Friday, January 07, 2005

Another Friday Cat Blogging!

Cat blogging is definitely addictive! I got an email from Marilyn Bedford a few minutes ago saying "It's 2:15... Are the cats too cold to come out today?" :-) One of my favorite political blogs is Eschaton hosted by Atrios. For the record, Atrios hasn't posted his cats yet today either. But pretty soon, some Eschatonian is bound to post "Kitties, kitties!" on one of the message boards. Once you get used to cat pictures on Fridays it just isn't a proper Friday without them.

So here you are. First of all I give you Tux Rains, the very self-satisfied cat who lives in the home of Paul and Adrienne Rogers and Allison Rains. I definitely wouldn't want to mess with Tux - not with that attitude!

And below is Henry Finlay looking adorable.

Please send me pictures of your own cats so that they can star one Friday! We'd like to get as many Center cats featured as possible.

And now, I will make a serious posting below!
Happy Friday!

Taking Everything in Stride

I want to share with you another passage from Zen Therapy by David Brazier.

Taking everything in one's stride means that nothing matters to oneself personally. It does not matter whether we die or not. If we are going to die, let us do it well. Life includes dying. A good life includes dying well. We are talking here, then, of a state in which the survival passion called ego is out of the way. This is the state in which our relation to the rest of the universe is as the relationship of one hand to the other. The left hand does not seek its own benefit at the expense of the right. We are all limbs of one life.

It's not unusual in my work with individuals for the subject of personal mortality to come up. It is also not unusual for there to be great fear involved. What I have discovered is that when the fear of death is relinquished other fears tend to be dissolved as well. Nothing is more liberating and supportive of personal happiness than a deep, utter acceptance of death. Meditating on impermanence will help. So will cultivating a deep concern for other beings - human and non-human. Most of all we will be released from our fear of death by giving ourselves unconditional compassion and by realizing that we are given such compassion by our Spiritual Friend, however we understand that reality. I pray for your blessing, great and completely worthy spiritual friend. I pray that you will cause love, compassion and perfect charity to arise in my mind.

Thursday, January 06, 2005

Healing Oneself

I am reading a rather marvelous book entitled, Zen Therapy by David Brazier. Toward the end, in the chapter entitled, "Coming Home", Brazier relates the following story:

I remember a client who would come to me each week with an unending catalogue of personal disasters about which, it seemed, she could do next to nothing. Nonetheless, through the window of the room where we met there streamed sunshine. Sometimes I would draw her attention to it and we would enjoy a few moments of silence together. It was springtime. "When I go away from here," she said to me once, "nothing has changed in my situation at home, but somehow I feel I have been turned around, so that I do not see it in the same way." I really had nothing to offer this woman except the sunshine, but through our being together she healed herself."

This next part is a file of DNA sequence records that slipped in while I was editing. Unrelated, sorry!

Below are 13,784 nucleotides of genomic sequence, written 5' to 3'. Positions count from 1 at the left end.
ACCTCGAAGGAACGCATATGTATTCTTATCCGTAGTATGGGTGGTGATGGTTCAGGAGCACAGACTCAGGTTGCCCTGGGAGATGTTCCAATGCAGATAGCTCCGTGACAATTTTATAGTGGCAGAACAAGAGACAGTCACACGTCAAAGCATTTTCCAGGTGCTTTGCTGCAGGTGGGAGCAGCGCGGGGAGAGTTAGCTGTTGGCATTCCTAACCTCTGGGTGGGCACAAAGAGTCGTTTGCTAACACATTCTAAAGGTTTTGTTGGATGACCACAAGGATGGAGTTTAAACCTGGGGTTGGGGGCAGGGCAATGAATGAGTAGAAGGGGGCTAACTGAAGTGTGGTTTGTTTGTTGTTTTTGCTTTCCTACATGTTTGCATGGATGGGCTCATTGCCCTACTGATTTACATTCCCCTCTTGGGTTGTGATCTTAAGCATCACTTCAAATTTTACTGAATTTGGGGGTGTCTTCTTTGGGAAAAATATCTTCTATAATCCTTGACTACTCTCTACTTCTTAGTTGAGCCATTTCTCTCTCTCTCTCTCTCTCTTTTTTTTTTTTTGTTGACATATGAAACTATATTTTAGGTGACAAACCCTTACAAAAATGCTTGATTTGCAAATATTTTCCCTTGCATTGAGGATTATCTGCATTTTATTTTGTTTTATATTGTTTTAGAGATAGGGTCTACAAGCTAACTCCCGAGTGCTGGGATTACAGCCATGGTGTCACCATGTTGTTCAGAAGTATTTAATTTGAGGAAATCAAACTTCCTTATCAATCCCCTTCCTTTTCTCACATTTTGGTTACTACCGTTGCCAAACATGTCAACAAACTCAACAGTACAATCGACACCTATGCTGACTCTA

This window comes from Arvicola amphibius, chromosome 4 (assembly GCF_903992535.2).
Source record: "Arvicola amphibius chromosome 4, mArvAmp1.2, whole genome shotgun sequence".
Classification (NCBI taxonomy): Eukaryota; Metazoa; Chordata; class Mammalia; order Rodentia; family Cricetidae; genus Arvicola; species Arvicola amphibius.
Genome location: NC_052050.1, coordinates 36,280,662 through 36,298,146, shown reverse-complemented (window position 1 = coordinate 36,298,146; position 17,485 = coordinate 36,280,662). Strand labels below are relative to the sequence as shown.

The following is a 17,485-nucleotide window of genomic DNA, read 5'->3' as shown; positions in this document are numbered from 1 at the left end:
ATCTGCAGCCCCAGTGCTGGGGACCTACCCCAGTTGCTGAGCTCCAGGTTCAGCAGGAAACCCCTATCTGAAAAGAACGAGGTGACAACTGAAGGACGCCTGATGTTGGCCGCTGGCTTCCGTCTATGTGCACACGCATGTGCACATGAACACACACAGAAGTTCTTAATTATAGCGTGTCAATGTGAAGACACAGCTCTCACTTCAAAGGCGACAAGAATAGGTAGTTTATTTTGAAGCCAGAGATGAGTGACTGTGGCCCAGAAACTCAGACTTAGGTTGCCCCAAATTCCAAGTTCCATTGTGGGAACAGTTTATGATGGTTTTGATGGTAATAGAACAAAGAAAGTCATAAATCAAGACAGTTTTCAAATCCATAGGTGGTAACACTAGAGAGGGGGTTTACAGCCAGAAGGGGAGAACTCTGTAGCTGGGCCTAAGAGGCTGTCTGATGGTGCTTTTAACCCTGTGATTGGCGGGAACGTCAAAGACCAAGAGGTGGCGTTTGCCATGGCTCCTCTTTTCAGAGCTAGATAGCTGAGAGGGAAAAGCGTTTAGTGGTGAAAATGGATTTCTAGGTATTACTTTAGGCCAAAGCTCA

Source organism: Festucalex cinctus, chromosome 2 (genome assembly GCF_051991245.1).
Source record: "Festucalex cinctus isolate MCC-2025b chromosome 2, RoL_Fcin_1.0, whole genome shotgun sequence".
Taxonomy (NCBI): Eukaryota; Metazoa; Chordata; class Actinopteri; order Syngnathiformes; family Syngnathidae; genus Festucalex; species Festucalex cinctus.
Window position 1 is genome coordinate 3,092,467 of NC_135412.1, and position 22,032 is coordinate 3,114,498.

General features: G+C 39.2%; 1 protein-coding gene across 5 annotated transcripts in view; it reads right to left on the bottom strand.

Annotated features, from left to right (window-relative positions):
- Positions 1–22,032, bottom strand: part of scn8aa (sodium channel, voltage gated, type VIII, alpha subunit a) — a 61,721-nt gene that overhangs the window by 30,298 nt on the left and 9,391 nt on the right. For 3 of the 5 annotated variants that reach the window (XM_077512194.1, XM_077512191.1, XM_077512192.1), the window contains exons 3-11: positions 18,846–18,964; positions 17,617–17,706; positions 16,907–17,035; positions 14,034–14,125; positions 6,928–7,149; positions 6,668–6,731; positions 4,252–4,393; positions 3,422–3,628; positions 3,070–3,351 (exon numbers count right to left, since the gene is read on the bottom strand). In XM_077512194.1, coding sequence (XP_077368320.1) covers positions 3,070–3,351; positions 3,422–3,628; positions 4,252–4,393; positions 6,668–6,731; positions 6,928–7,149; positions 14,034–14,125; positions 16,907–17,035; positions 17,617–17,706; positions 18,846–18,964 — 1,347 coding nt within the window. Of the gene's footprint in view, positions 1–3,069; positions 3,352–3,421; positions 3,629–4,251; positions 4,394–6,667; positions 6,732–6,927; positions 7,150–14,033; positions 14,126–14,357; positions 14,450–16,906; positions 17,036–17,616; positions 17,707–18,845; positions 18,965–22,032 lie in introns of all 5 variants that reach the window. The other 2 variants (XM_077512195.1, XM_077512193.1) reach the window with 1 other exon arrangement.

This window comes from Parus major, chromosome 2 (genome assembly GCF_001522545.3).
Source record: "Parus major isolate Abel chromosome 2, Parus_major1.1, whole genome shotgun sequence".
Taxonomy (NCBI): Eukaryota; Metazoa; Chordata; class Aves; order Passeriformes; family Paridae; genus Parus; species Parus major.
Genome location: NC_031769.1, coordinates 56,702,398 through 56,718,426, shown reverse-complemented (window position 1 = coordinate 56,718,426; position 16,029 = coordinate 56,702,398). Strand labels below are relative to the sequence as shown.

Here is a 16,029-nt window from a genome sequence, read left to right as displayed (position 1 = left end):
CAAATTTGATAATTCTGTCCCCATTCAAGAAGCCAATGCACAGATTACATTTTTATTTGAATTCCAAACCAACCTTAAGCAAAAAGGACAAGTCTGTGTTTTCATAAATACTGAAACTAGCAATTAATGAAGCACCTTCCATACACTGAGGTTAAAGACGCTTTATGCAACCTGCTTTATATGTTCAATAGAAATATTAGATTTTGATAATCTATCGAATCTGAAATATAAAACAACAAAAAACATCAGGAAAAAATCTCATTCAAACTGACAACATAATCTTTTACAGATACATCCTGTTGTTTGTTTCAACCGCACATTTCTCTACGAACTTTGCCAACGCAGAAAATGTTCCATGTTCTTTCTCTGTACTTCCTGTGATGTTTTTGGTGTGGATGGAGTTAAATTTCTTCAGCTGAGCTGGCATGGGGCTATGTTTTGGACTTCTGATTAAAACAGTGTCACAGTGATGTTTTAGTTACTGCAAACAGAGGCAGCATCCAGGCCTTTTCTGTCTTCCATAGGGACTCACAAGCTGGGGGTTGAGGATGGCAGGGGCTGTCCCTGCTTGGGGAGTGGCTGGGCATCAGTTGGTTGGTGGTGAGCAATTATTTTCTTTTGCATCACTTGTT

What Brazier was describing was not "positive thinking" (as might be assumed) but mindfulness. When it would have been easy to ignore the sunshine, they noticed it. Noticing brought the client into the moment and gave her the ability to cultivate a perspective on her situation that was different from the one she brought with her into the consulting room.

Stop. Just look and be aware. Just listen and feel and taste and smell. Let yourself be in the moment. What can you use in your environment that will be a prompt for such mindfulness? Through mindfulness, faithfully practiced, through being together with others who practice mindfulness, we can indeed heal ourselves.

Wednesday, January 05, 2005

Refreshing Candor

The Archbishop of Canterbury, Rowan Williams, has admitted to doubting the existence of God due to the tsunami disaster in an article quoted by the British newspaper The Telegraph.

" would be wrong" if faith were not "upset" by the catastrophe which has already claimed more than 150,000 lives.

"Every single random, accidental death is something that should upset a faith bound up in comfort and ready answers. Faced with the paralysing magnitude of a disaster like this, we naturally feel more deeply outraged - and also more deeply helpless."

He adds: "The question, 'How can you believe in a God who permits suffering on this scale?' is therefore very much around at the moment, and it would be surprising if it weren't - indeed it would be wrong if it weren't."

Dr Williams concludes that, faced with such a terrible challenge to their faith, Christians must focus on "passionate engagement with the lives that are left".

I find this enormously refreshing. Sadly, I have discovered in my reading today that many fundamentalist Christians are saying that the tsunami was God's punishment visited upon those who aren't Christian and that we in America who were spared such a disaster were protected because the beliefs of so many in this country are the so-called "right" ones. Needless to say, I am appalled by that interpretation of events. I wonder if such religionists have ever read the book of Job. There are also many right wing people recently who have declared that since many tsunami victims are Muslim, we shouldn't help them because Muslims are our enemies. I am appalled by that too - inexpressibly so. Even if it were true (and it's not), have such people forgotten that Jesus taught us to love our enemies and do good to those who despitefully use us?